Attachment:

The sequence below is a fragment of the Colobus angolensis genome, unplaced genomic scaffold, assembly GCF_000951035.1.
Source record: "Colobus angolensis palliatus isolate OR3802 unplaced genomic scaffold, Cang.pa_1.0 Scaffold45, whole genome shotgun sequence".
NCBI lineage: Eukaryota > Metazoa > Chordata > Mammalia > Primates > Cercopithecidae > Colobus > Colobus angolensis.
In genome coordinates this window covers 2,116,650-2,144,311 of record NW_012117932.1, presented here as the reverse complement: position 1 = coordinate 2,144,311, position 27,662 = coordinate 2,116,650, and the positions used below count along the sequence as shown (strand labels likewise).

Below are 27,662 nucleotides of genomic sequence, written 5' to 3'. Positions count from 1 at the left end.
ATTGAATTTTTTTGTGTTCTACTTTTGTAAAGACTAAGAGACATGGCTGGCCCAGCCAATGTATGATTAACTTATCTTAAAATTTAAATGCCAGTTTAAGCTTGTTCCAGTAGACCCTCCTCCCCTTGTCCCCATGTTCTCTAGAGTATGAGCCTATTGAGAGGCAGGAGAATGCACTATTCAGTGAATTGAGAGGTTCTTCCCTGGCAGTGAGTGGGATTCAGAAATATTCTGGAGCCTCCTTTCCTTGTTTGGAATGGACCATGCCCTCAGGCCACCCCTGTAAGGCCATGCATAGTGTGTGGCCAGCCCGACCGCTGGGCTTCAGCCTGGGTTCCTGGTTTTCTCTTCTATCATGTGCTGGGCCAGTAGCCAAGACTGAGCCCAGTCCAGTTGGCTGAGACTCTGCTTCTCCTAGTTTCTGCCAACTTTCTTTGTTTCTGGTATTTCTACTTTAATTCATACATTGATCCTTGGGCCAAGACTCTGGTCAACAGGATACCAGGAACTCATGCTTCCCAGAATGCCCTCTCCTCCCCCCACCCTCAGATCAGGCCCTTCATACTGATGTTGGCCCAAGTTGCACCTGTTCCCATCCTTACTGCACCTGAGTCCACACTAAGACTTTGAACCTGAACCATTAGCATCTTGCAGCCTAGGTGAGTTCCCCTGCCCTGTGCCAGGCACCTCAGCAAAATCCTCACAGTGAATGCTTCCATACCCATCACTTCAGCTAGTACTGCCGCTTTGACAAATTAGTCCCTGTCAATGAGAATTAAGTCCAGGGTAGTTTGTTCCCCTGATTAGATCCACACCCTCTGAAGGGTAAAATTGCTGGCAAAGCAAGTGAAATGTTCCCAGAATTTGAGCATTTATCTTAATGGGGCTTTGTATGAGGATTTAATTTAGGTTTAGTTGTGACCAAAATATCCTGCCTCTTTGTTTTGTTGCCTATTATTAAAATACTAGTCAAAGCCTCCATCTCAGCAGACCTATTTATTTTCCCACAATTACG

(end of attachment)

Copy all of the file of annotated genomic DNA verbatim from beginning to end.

The sequence below is a fragment of the Colobus angolensis genome, unplaced genomic scaffold, assembly GCF_000951035.1.
Source record: "Colobus angolensis palliatus isolate OR3802 unplaced genomic scaffold, Cang.pa_1.0 Scaffold45, whole genome shotgun sequence".
NCBI lineage: Eukaryota > Metazoa > Chordata > Mammalia > Primates > Cercopithecidae > Colobus > Colobus angolensis.
In genome coordinates this window covers 2,116,650-2,144,311 of record NW_012117932.1, presented here as the reverse complement: position 1 = coordinate 2,144,311, position 27,662 = coordinate 2,116,650, and the positions used below count along the sequence as shown (strand labels likewise).

Below are 27,662 nucleotides of genomic sequence, written 5' to 3'. Positions count from 1 at the left end.
ATTGAATTTTTTTGTGTTCTACTTTTGTAAAGACTAAGAGACATGGCTGGCCCAGCCAATGTATGATTAACTTATCTTAAAATTTAAATGCCAGTTTAAGCTTGTTCCAGTAGACCCTCCTCCCCTTGTCCCCATGTTCTCTAGAGTATGAGCCTATTGAGAGGCAGGAGAATGCACTATTCAGTGAATTGAGAGGTTCTTCCCTGGCAGTGAGTGGGATTCAGAAATATTCTGGAGCCTCCTTTCCTTGTTTGGAATGGACCATGCCCTCAGGCCACCCCTGTAAGGCCATGCATAGTGTGTGGCCAGCCCGACCGCTGGGCTTCAGCCTGGGTTCCTGGTTTTCTCTTCTATCATGTGCTGGGCCAGTAGCCAAGACTGAGCCCAGTCCAGTTGGCTGAGACTCTGCTTCTCCTAGTTTCTGCCAACTTTCTTTGTTTCTGGTATTTCTACTTTAATTCATACATTGATCCTTGGGCCAAGACTCTGGTCAACAGGATACCAGGAACTCATGCTTCCCAGAATGCCCTCTCCTCCCCCCACCCTCAGATCAGGCCCTTCATACTGATGTTGGCCCAAGTTGCACCTGTTCCCATCCTTACTGCACCTGAGTCCACACTAAGACTTTGAACCTGAACCATTAGCATCTTGCAGCCTAGGTGAGTTCCCCTGCCCTGTGCCAGGCACCTCAGCAAAATCCTCACAGTGAATGCTTCCATACCCATCACTTCAGCTAGTACTGCCGCTTTGACAAATTAGTCCCTGTCAATGAGAATTAAGTCCAGGGTAGTTTGTTCCCCTGATTAGATCCACACCCTCTGAAGGGTAAAATTGCTGGCAAAGCAAGTGAAATGTTCCCAGAATTTGAGCATTTATCTTAATGGGGCTTTGTATGAGGATTTAATTTAGGTTTAGTTGTGACCAAAATATCCTGCCTCTTTGTTTTGTTGCCTATTATTAAAATACTAGTCAAAGCCTCCATCTCAGCAGACCTATTTATTTTCCCACAATTACG